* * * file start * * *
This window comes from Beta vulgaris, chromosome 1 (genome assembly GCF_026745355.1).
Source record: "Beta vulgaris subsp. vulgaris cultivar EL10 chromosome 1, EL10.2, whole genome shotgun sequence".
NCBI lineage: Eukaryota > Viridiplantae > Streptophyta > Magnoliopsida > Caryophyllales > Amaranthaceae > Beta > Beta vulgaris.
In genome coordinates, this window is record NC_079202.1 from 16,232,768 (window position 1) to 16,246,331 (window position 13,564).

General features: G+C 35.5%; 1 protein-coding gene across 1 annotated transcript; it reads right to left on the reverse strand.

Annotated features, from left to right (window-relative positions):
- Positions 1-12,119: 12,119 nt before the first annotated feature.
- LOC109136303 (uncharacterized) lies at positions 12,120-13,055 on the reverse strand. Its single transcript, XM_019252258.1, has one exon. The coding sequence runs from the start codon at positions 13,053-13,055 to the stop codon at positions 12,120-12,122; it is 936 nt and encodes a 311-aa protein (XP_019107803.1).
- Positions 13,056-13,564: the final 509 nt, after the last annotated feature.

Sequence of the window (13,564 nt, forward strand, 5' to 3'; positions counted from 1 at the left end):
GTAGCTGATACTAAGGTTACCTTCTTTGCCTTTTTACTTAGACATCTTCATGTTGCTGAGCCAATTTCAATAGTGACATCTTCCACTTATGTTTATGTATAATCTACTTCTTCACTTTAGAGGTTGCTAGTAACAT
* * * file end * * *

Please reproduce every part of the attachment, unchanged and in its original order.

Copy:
This window comes from Beta vulgaris, chromosome 1 (genome assembly GCF_026745355.1).
Source record: "Beta vulgaris subsp. vulgaris cultivar EL10 chromosome 1, EL10.2, whole genome shotgun sequence".
NCBI lineage: Eukaryota > Viridiplantae > Streptophyta > Magnoliopsida > Caryophyllales > Amaranthaceae > Beta > Beta vulgaris.
In genome coordinates, this window is record NC_079202.1 from 16,232,768 (window position 1) to 16,246,331 (window position 13,564).

General features: G+C 35.5%; 1 protein-coding gene across 1 annotated transcript; it reads right to left on the reverse strand.

Annotated features, from left to right (window-relative positions):
- Positions 1-12,119: 12,119 nt before the first annotated feature.
- LOC109136303 (uncharacterized) lies at positions 12,120-13,055 on the reverse strand. Its single transcript, XM_019252258.1, has one exon. The coding sequence runs from the start codon at positions 13,053-13,055 to the stop codon at positions 12,120-12,122; it is 936 nt and encodes a 311-aa protein (XP_019107803.1).
- Positions 13,056-13,564: the final 509 nt, after the last annotated feature.

Sequence of the window (13,564 nt, forward strand, 5' to 3'; positions counted from 1 at the left end):
GTAGCTGATACTAAGGTTACCTTCTTTGCCTTTTTACTTAGACATCTTCATGTTGCTGAGCCAATTTCAATAGTGACATCTTCCACTTATGTTTATGTATAATCTACTTCTTCACTTTAGAGGTTGCTAGTAACAT